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Reversed wind chill at night?

  1. Dec 14, 2004 #1
    Our local weatherman assured his audience that although the wind chill would reduce apparent temperature during that day, at night the wind would actually seem to warm a body.

    I am assuming he was not referring to an incoming warm front, or anything to do with cloud cover, just the perception of temperature at the skin-air interface. I guess it has something to do with humidity.

    What's your take on this?
     
  2. jcsd
  3. Dec 14, 2004 #2
    Hrmm.. interesting. I don't know, but I am interested in finding out - why not write your meteorologist? I have not heard of this theory before. I always thought that humidity will lower the apparent wind chill temperature...
     
  4. Dec 14, 2004 #3

    Tide

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    cyby,

    It might be related to the fact that the relative humidity increases as the temperature falls. I agree - fire off a question to the meteorologist!
     
  5. Dec 14, 2004 #4
    Then doesn't that mean that as the tempature falls -> RH increases -> colder wind chill? Or am I misunderstanding you?
     
  6. Dec 14, 2004 #5

    russ_watters

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    He's probably talking about temp vs humidity, but he's still wrong: even if its 100% humid outside, wind will still take heat from you as long as the temperature is below body temperature.

    And besides - wind chill is a winter thing and in winter, humidity is virtually nonexistant.

    edit: HERE here is a wind chill chart. Notice that in no case does wind chill exceed ambient temp. Also, humidity doesn't factor into it because you don't sweat.
     
    Last edited: Dec 14, 2004
  7. Dec 14, 2004 #6
    The meteorologist was all wet.
     
  8. Dec 14, 2004 #7

    Tide

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    russ, cyby

    I agree with Russ. The only role that increasing relative humidity will play is to reduce the body's ability to cool by evaporation of perspiration.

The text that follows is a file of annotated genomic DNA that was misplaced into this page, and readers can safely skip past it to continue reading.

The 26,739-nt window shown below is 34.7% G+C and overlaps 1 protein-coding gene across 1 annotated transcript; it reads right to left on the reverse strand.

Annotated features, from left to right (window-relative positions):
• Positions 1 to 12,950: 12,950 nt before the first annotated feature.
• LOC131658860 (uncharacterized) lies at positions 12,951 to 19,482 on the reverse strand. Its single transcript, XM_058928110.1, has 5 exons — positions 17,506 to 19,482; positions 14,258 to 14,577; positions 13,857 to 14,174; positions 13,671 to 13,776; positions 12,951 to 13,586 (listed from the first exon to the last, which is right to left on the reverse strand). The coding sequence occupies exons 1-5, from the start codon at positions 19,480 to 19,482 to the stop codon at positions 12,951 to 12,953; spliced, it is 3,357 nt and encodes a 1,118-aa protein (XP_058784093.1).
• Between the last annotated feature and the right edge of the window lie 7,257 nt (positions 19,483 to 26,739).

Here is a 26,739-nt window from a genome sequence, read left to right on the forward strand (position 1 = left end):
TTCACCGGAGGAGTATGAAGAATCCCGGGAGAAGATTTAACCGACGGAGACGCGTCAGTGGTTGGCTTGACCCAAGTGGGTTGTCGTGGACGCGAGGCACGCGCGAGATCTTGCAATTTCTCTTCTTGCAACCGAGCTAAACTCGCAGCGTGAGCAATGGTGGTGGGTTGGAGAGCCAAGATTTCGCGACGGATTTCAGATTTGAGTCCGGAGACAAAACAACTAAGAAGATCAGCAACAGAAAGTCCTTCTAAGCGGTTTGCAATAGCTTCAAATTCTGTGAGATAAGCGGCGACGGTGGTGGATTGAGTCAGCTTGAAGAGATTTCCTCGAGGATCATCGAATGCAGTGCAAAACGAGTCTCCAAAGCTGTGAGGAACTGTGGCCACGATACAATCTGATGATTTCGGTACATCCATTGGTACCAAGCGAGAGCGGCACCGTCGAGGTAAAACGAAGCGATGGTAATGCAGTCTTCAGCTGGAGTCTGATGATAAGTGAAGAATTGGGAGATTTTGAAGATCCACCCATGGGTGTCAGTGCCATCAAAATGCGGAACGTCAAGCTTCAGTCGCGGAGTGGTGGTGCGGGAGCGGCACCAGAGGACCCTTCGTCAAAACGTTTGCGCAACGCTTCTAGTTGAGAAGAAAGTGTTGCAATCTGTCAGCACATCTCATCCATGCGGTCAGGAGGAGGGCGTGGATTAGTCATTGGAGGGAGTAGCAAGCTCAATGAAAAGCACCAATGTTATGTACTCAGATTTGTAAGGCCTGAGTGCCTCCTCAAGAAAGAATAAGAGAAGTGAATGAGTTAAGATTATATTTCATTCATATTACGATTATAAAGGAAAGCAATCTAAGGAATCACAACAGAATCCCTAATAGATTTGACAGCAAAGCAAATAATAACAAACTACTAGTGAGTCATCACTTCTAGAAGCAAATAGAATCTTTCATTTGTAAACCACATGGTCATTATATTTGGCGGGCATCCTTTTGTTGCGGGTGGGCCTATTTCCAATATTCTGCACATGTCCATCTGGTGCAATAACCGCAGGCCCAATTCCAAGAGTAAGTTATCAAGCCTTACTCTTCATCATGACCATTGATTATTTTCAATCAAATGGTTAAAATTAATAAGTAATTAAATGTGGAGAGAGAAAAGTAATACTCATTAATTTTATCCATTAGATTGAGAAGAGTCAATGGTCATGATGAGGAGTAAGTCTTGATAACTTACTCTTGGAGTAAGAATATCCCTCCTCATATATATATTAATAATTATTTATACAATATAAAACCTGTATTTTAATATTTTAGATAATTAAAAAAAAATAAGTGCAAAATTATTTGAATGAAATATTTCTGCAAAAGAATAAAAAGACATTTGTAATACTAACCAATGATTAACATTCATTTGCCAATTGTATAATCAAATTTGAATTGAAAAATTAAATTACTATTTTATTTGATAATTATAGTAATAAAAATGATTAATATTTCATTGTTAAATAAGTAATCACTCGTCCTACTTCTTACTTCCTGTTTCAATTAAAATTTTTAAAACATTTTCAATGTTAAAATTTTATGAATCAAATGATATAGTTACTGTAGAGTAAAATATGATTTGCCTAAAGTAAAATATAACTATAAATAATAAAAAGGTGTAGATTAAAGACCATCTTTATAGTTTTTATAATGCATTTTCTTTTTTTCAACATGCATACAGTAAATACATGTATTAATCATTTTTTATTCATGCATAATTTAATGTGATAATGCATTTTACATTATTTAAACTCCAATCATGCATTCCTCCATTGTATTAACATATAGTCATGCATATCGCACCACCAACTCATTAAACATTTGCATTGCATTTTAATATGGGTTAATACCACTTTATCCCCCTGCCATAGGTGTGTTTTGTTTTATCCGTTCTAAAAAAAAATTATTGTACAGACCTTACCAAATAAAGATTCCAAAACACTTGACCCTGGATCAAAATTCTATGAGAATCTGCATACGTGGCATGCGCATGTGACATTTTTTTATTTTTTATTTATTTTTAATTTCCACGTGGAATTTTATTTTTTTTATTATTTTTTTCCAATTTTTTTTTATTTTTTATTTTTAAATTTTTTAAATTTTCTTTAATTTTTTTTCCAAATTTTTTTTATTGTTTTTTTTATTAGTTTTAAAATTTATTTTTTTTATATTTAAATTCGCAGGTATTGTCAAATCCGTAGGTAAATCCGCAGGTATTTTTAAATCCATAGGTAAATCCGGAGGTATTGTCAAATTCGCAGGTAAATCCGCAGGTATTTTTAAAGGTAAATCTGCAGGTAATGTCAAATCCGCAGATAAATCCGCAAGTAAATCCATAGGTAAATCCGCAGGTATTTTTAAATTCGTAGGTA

9. Dec 14, 2004 #8

    Tide

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    Then he must have been in HOT water for him to arrive at his conclusion! :wink:
     
  10. Dec 14, 2004 #9
    I believe your city is near water, is this correct? If yes, He's probably talking about by the coast. I know this because I'm a private pilot. Basically since during the day the sun heats the area, the land warms up faster than the water, thus the air does too, so that warm air rises. That of course lowers the pressure beneath it, so the cold air over the water moves to the land and the process repeats itself. At night, the land cools quicker, so the reverse happens. That's about the only thing I can think of. Of course, that means nothing if you don't live next to water!
     
    Last edited: Dec 15, 2004
  11. Dec 15, 2004 #10
    Yup. I'm within ~30 miles of the Chesapeake bay.
     
  12. Dec 15, 2004 #11

    russ_watters

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    Huh - that could well be what he's talking about: sea breezes vs land breezes. But he's still wrong in calling that "wind chill" - it has nothing to do with wind chill.
     
  13. Dec 15, 2004 #12

    brewnog

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    What's wind chill? The cooling effect of wind on the body?
     
  14. Dec 15, 2004 #13
    Wind Chill

    The human body produces heat to maintain a temp. of 98.5. When wind is moving over your body it's chilling power is greatly increased and can cool objects much faster. Although the air temp is the same, are bodies can be chilled much faster and have to work harder to stay warm. For more info visitThis site
     
  15. Dec 16, 2004 #14
    In other words, how wind feels cold. And yes, he is wrong about calling it wind chill.
     
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